You are able to inherit from a supertype that has generic type parameters. For instance:
public class MyList<T> extends AbstractList<T>
(or even give the parameters bounds, e.g.):
public class MyStringList extends AbstractList<String>
You are not able to define a class that has a wildcard supertype. Such a concept doesn't make any sense in Java (and I'm not convinced it has much value in the abstract). In your
MonitoredDevice example, I'm not even sure what functionality you expect there.
Because of erasure this is simply not possible at a fundamental level of the way Java works. Each class must have a superclass - what is the superclass of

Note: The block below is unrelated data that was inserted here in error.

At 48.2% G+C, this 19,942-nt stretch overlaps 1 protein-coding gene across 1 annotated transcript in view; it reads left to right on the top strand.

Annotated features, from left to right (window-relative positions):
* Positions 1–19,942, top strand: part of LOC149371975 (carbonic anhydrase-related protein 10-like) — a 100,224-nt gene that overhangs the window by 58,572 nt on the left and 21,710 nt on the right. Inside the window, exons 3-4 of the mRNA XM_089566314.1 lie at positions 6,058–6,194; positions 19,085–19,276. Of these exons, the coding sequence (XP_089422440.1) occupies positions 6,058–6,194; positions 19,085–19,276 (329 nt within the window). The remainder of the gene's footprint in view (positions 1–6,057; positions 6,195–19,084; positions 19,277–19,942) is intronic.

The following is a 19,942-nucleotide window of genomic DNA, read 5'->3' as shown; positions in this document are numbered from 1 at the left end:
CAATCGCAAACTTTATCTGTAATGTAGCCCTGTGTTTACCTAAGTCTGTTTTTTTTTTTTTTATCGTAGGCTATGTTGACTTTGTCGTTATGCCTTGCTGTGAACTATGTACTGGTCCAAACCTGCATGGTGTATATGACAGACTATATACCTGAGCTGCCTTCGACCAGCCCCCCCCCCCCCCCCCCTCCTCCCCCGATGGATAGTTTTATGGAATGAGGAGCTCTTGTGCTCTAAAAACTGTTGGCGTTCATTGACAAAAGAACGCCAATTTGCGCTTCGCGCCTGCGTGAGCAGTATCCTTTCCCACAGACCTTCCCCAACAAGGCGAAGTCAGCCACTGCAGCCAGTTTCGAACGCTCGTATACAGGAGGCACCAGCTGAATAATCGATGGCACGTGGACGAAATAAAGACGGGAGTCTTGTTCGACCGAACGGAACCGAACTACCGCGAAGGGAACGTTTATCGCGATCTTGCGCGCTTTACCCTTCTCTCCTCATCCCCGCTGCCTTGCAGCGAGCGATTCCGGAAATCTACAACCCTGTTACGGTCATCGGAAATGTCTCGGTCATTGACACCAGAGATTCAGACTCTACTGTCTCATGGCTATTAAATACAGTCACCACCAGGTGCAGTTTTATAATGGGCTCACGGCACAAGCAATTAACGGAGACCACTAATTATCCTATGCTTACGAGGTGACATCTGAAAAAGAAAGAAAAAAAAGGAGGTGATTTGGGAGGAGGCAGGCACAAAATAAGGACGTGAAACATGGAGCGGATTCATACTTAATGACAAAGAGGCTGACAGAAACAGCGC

MonitoredDevice? What methods are available on a
MonitoredDevice object? You wouldn't be able to call any inherited methods on this class as the compiler could not guarantee such methods exist, nor could the bytecode represent such calls.
I suspect that what you are trying to do could be better achieved with dynamic proxies.
Edit: OK, after reading the article fully I can see what the motivation behind such a declaration would be. But after reading the article fully, you also realise that this isn't supported by Java at present. The fundamental reason why is due to erasure; such a technique would never be possible under the current mechanics, and the article goes into a lot more detail of what specifically prevents this from working.